Changing blades on a sliding compound saw is an infrequent
event and therefore not a major consideration. Several of the
saws are designed with the blade guard mechanism mounted on the
right-hand side of the blade where it doesn't interfere with
access to the blade arbor. Where this isn't the case, the
fumble factor goes up.
Better bevel controls.Manufacturers are making bevel controls
easier to get at. Bosch has done the best job, placing the
bevel lock right up front next to the miter handle (top).
Ridgid's bevel lock is on the side at the rear of the saw
(bottom left), while Milwaukee's single-bevel saw has a
top-mounted lock, with an easy to read scale (bottom
To check the precision of the combined angle and bevel detents
provided for cutting crown molding flat on the saw table, I
made a perfectly square outside corner profile using
3/4-inch-thick MDF (medium density fiberboard) and screwed it
to my workbench. I cut left and right compound crown miters on
each saw and tested their fit against the corner. In every
case, the test pieces fit tightly together at 90 degrees.
Actually, all the saws performed well. Some performed
perfectly; the top finishers cut a little better than the
others. But in the real world, true 90-degree wall corners are
the exception, rather than the rule. So I also evaluated these
tools on the ease with which I could tweak the setting just off
the detent, by a fraction of a degree. This is an essential
ingredient that some of the manufacturers have addressed better
Faster depth stops.Bosch's depth stop has a quick-release
button that allows it to quickly move in or out of position
(top). Ridgid uses a cam device (bottom).
Hold-down clamp. Cupped
lumber will affect the cutting accuracy of any saw. Every tool
in this group features an effective hold-down as a standard
option. The designs vary somewhat, but all supply more than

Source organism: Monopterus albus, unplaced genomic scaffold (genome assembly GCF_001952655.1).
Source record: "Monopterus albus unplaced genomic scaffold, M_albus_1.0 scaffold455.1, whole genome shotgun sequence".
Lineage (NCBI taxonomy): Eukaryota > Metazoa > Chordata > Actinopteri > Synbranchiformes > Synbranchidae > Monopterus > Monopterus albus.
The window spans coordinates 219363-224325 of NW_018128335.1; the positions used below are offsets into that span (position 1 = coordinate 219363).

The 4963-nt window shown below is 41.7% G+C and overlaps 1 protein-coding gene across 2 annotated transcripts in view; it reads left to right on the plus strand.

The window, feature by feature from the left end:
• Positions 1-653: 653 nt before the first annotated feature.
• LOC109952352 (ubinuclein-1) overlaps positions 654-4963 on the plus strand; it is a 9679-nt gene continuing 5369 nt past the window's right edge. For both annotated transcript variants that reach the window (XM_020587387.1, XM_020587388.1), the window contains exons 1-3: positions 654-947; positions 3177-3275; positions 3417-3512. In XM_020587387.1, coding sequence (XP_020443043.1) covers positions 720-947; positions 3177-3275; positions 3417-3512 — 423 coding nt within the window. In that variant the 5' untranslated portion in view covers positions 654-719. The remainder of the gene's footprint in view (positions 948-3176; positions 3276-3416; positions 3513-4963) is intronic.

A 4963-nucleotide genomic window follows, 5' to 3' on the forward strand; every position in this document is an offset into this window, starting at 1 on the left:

enough force to flatten a cupped 1-by. It's like having a third
hand on steroids.
Fence points. The fence has
a direct effect on accuracy of cut. If not perfectly square to
the table, it can throw off the cutting angle enough to create
problems, especially when fitting handrail easements or
performing other demanding mitering tasks. And two-piece fences
have a tendency to move out of precise alignment under hard
use. Misalignment affects the precision of any cross-cut where
both sides of the fence are used to position the material being
cut. A one-piece cast fence solves this problem.
For the kind of work I do, there wasn't a saw in the bunch
that struck me as being underpowered. Manufacturers routinely
default to published amp ratings, but those tell little about
actual performance. There's a subjective element, too; who's
using the tool and for what purpose can make for big
differences in perception. While I made no attempt to simulate
other types of work for testing, these saws all seemed to have
enough power to handle common applications.
Versatile handle.Bosch's swivel handle fits any user
preference. The two red thumb-activated trigger releases adapt
to left- or right-handed use.
Several of the saws — the Delta, both DeWalts, the
Milwaukee, and the Porter-Cable — had no lock-out safety
button on the trigger. While these buttons vary from one saw to
the next in their comfort and ease of use, they do serve an
important safety function in preventing accidental
Noise. Ninety decibels is a
standard threshold level at which noise becomes a threat to
your hearing. By this standard, none of these tools runs at a